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The Best CDP: Selecting the Best Customer Data Platform

Eric Wendt

Senior Content Marketing Manager

On the hunt for the best CDP? There’s no shortage of customer data platform vendors competing for the title.

A quick Google search will pull up plenty: customer reviews, analyst insights and lots of marketing. But it won’t tell you which solution is best suited to your unique business needs.

To find the best CDP, you must first determine what makes the most sense for your enterprise company.

What are your must-have capabilities? What teams are you trying to empower? What problems are you looking to solve? Only by answering these questions can you select the best CDP for your business.

Before you start mapping out how different stakeholders will support a customer data platform implementation or drafting up a request for proposal, you need to get a firm grasp of what matters most to your organization.

That’s why we’ve put together this blog post — to help you narrow down the field and set your sights on the right technology for your enterprise company.

There will be plenty of time to ask technical questions, request customer references and seek out proof of return on investment. But first things first: Understand what you need so you don’t waste time on ill-equipped technologies.

Want a quick refresher on CDP basics? Check out our CDP 101 video below:

The Best CDP: Selecting the Best Customer Data Platform

How to Choose: CDP Capabilities to Consider

Your first step toward selecting the best CDP is understanding which capabilities are essential.

While there are different categories (and subcategories) of CDP in the customer data platform market — each with their own advantages and disadvantages — there are certain functionalities every technology must have to even be considered a CDP. No matter your specific business objectives, make sure any solution you evaluate has the following customer data platform capabilities:

Data Unification

This involves bringing together and matching all customer profiles and interactions across different channels to create a single view of the customer.

Questions to ask include:

  • Does the solution ingest, cleanse and store all customer data?
  • Does the solution unify data from all online and offline sources?
  • Does the solution resolve, authenticate and deduplicate customer records?
  • Does the solution support identity resolution via configurable, deterministic and probabilistic matching?

Data Analysis

This involves making customer insights available to the organization and using models to generate predictive insights.

Questions to ask include:

  • Does the solution allow non-technical users to self-serve insights?
  • Does the solution enable non-technical users to manage audiencing and segmentation?
  • Does the solution provide defined permissions and governance controls to support customer data security?
  • Does the solution facilitate advanced analytics based on the full history of customer behaviors?
  • Does the solution leverage machine learning-based models to support predictive analytics?

Data Activation

This involves orchestrating, testing and measuring customer experiences across all touchpoints to automate customer engagement and optimize performance.

Questions to ask include:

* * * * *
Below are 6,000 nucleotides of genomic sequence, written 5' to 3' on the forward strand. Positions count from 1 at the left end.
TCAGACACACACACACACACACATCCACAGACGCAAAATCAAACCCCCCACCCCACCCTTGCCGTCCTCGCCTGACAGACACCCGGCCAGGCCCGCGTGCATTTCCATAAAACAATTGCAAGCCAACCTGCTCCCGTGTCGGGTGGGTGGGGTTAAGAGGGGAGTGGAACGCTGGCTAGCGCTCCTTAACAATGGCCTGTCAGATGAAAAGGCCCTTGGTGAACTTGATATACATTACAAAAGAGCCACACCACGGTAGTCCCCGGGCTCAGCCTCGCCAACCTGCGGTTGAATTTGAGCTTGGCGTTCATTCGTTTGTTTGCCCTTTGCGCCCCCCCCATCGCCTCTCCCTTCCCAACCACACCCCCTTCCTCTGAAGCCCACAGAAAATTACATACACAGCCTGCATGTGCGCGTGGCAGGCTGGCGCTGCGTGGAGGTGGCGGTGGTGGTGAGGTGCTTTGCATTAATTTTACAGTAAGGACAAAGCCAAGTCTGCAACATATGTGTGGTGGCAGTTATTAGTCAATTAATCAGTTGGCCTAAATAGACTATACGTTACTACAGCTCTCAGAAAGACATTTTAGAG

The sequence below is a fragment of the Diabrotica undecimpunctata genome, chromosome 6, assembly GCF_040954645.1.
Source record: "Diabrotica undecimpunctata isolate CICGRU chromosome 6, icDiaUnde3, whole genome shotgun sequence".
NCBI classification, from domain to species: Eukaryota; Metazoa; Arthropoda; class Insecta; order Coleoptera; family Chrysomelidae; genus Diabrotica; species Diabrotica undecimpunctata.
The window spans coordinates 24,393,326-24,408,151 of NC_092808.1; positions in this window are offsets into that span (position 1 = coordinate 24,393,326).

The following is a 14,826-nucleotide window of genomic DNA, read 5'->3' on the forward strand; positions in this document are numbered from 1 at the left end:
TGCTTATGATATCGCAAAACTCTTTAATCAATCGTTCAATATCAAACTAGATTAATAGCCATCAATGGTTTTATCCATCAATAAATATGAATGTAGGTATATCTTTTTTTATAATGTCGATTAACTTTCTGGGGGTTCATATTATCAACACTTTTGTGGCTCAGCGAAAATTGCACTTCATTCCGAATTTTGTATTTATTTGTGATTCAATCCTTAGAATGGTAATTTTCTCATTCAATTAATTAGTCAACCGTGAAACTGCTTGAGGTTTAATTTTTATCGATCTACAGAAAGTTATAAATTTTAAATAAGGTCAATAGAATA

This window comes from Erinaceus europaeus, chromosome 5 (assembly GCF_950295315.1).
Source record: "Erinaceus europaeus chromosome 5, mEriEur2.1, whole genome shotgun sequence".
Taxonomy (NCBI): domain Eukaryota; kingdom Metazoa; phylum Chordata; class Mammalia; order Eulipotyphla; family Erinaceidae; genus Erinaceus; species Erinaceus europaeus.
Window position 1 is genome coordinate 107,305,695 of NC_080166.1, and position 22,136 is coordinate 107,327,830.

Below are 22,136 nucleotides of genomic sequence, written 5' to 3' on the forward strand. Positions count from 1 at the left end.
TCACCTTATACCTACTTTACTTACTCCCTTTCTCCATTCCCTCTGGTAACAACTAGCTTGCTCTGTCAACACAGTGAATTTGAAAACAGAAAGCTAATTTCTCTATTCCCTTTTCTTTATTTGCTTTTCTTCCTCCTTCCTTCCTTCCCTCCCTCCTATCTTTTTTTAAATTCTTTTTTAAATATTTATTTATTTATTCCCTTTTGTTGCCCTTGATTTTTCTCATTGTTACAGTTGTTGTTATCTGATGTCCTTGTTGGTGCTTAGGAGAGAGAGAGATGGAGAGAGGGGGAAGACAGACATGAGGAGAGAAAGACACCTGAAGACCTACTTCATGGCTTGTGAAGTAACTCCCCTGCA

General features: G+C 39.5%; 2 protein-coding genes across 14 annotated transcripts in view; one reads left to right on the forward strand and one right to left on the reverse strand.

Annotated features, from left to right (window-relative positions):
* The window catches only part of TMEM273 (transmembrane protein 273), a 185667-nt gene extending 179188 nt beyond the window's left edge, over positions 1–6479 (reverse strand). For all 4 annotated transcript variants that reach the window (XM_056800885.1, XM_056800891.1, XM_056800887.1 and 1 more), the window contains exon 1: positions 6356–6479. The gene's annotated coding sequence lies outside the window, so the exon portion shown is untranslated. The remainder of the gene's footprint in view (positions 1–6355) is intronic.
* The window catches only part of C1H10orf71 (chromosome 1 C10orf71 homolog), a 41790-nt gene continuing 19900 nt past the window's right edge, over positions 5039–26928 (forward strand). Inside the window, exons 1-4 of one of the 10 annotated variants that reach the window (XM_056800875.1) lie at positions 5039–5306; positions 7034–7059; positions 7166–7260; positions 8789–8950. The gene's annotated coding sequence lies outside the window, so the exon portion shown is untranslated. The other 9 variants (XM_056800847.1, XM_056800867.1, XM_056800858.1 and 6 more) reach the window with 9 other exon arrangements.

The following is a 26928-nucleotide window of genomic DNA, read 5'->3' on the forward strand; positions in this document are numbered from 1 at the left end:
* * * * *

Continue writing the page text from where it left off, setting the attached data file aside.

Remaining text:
• Does the solution allow for ad hoc, triggered and journey-based CX orchestration?
  • Does the solution support real-time customer experience orchestration?
  • Does the solution have a single user interface for orchestrating experiences across all marketing, sales and customer service touchpoints?
  • Does the solution provide test configuration across all channels?
  • Does the solution support performance measurement using customizable business metrics?
  • Does the solution leverage machine learning algorithms to support automation?

Enterprise-Grade Capabilities

Unlike small or mid-market businesses, enterprise companies must consider how a solution will account for extremely large customer bases, a much wider range of customer engagement channels and more complicated technology stacks.

These and other challenges unique to enterprise companies make scalability, flexibility, connectivity and privacy key considerations when searching for the best customer data platform.

Hear M&T Bank explain why the best CDP is the one that helps you provide better customer experiences:

Top CDP Platforms: Understanding Outcomes

Once you know which CDP capabilities are must-haves, you can begin filtering out unsuitable solutions by zeroing in on your specific business goals.

Some brands concentrate on centralizing siloed customer profiles in a single location. Others are focused on modeling and predicting customer behaviors. But many more want to leverage unified customer data and predictive analytics to provide personalized customer experiences at scale.

Data unification and data analysis aren’t valuable in and of themselves — their value is in how they inform data activation. To transform customer data from a cost center to a profit center, enterprise organizations must be able to take action on insights by operationalizing them into customer experiences.

With this in mind, there are two questions you should ask when beginning to explore different CDP options:

  1. What was it built to do?
  2. Who was it designed for?

As we’ve written about before, answering the “what” and “who” of an enterprise CDP reveals its original purpose and the teams it will empower.

This is covered more in depth in our 2022 CDP Market Guide, but as a quick summary, CDPs can generally be bucketed into three categories:

1. Data Consolidation CDPs

There are various subcategories of data consolidation CDP, including marketing cloud CDPs such as Adobe and Salesforce CDP, data integration CDPs such as Segment and identity management CDPs such as Amperity.